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Eyeing Middle East, Nicaragua's Ortega quashes weekend protests

The government of Nicaraguan President Daniel Ortega organized a massive demonstration to dwarf an anti-Ortega march that was impeded by heavily armed riot police on Saturday.

By Tim RogersCorrespondent / April 3, 2011

National police used their shields during clashes with protesters demonstrating against Nicaraguan President Daniel Ortega's bid to run for reelection in Managua, Nicaragua, Saturday. Presidential elections in Nicaragua are scheduled for Nov. 6.

Esteban Felix/AP

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Managua, Nicaragua

Tens of thousands of government supporters occupied the streets of Nicaragua’s capital city this weekend to prevent an opposition march against President Daniel Ortega’s counter-constitutional reelection bid.

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The government’s choreographed and coercive demonstration – which included thousands of state workers required to camp out overnight in the streets and public high school students forced to attend Saturday’s rally at risk of receiving grade-point reductions – was hastily organized in the past week to dwarf an anti-Ortega protest that ended up drawing fewer than 2,000 people after heavily armed riot police blocked their ability to march.

“Far from having a professional police force, we have a police force that is at the service of Orteguismo,” said Gonzalo Carrión, of the Nicaraguan Center for Human Rights, shortly before being detained and carried off by police officers. “Today Nicaragua loses, the police lose and Ortega loses, because history will not absolve him.”

At the moment, however, Ortega appears mostly concerned with current events, especially the popular uprisings against authoritarian regimes in the Middle East and how those might inspire a growing number of Nicaraguans fed up with his steady moves to roll back the country's democratic gains in order to consolidate his own power.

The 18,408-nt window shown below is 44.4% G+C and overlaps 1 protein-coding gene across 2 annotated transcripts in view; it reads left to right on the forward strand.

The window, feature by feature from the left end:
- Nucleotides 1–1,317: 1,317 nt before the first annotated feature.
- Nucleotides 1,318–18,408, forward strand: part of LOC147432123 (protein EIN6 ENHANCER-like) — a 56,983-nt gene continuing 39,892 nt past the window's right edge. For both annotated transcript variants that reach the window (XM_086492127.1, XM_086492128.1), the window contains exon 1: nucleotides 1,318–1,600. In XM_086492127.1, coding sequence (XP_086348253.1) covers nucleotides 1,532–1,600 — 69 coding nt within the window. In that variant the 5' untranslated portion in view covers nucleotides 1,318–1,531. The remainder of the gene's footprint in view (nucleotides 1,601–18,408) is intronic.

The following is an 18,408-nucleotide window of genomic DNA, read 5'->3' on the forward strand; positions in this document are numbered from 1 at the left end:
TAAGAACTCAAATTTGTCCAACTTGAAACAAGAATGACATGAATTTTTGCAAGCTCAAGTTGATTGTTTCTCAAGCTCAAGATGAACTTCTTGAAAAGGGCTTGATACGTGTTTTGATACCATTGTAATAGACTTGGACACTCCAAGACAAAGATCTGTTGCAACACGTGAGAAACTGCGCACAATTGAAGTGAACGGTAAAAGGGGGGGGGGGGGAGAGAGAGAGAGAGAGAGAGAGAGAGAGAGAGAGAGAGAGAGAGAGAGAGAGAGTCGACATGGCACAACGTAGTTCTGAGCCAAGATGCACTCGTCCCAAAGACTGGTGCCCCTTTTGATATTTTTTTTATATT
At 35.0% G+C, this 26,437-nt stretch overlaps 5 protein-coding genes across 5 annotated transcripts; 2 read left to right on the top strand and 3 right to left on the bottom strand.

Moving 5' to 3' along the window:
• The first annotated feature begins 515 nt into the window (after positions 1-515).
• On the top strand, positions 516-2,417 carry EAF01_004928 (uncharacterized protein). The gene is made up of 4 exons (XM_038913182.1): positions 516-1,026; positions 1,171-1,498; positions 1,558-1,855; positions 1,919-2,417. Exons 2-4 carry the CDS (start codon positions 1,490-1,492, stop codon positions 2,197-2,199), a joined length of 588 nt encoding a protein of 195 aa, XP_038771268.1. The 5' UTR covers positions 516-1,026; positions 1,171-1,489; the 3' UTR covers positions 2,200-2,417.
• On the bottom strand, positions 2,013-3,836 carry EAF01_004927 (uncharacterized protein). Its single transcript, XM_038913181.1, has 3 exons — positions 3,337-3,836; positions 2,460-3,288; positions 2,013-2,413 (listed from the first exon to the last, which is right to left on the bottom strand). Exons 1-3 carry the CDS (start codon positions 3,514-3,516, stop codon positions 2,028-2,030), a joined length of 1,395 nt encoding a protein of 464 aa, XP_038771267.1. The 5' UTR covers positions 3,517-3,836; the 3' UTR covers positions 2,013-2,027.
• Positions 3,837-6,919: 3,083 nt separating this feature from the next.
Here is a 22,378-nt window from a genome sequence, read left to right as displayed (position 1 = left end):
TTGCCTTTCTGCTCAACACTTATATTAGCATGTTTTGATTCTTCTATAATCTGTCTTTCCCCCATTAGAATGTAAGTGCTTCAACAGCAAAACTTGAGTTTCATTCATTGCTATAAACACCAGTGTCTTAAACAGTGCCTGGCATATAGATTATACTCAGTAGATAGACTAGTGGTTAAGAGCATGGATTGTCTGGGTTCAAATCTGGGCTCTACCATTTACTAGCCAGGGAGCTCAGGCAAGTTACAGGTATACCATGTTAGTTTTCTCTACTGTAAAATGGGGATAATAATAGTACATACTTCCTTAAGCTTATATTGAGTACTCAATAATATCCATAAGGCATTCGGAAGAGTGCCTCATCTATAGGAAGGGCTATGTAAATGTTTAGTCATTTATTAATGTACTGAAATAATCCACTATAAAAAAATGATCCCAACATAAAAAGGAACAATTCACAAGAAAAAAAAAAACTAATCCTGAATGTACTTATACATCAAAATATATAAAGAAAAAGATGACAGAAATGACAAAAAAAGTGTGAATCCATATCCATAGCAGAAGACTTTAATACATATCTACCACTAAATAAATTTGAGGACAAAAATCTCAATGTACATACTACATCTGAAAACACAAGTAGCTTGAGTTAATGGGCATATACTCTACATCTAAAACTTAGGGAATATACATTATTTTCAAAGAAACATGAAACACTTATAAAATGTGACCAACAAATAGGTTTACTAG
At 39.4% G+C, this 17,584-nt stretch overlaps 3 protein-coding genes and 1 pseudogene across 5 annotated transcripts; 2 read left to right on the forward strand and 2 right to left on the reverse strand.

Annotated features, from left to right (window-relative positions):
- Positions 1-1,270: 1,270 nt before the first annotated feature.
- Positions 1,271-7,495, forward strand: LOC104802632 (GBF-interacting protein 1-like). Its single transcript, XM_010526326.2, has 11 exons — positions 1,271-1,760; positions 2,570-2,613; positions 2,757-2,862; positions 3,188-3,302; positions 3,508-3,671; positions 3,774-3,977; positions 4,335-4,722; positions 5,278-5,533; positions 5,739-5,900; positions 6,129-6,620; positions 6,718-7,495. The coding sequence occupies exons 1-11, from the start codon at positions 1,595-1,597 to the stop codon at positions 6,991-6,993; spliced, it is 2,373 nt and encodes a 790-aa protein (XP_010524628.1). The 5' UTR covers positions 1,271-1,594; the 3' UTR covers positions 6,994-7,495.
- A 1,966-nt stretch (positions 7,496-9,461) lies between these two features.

Analysts, opposition leaders, and former Ortega allies say the president’s massive mobilization of government workers and Sandinista supporters – plus the deployment of 11,000 police officers to shutdown the city and restrict people’s movement – is a sign that Ortega’s fear of rebellion is bordering on paranoia.

“What we have seen in Northern Africa and the Middle East is that citizen mobilizations can overthrow despotic and authoritarian regimes. And what we saw during [Saturday’s] march was a reflection of the fear and psychosis that has awakened in Ortega’s head as a result of what he’s seeing in that part of the world,” says opposition lawmaker and Sandinista dissident Mónica Baltodano, who was violently dragged away from the protest and tossed on the ground by police.

A wave of discontent

Since recent uprisings that ousted leaders in Egypt and Tunisia – and the efforts by Nicaragua’s opposition to tap into the wave of change those events have had on other countries in that region – President Ortega has demonstrated even more intolerance and levels of heightened suspicion than usual.

In addition to trying to block or counter all forms of protest – including a “virtual Facebook march” organized against his reelection bid last month – the president has also expanded the security perimeter around his family compound, which is now entirely isolated from the rest of the Managua neighborhood.

The massive deployment of police to block yesterday’s relatively small opposition march is another indication of Ortega’s insecurity, opposition leaders insist.

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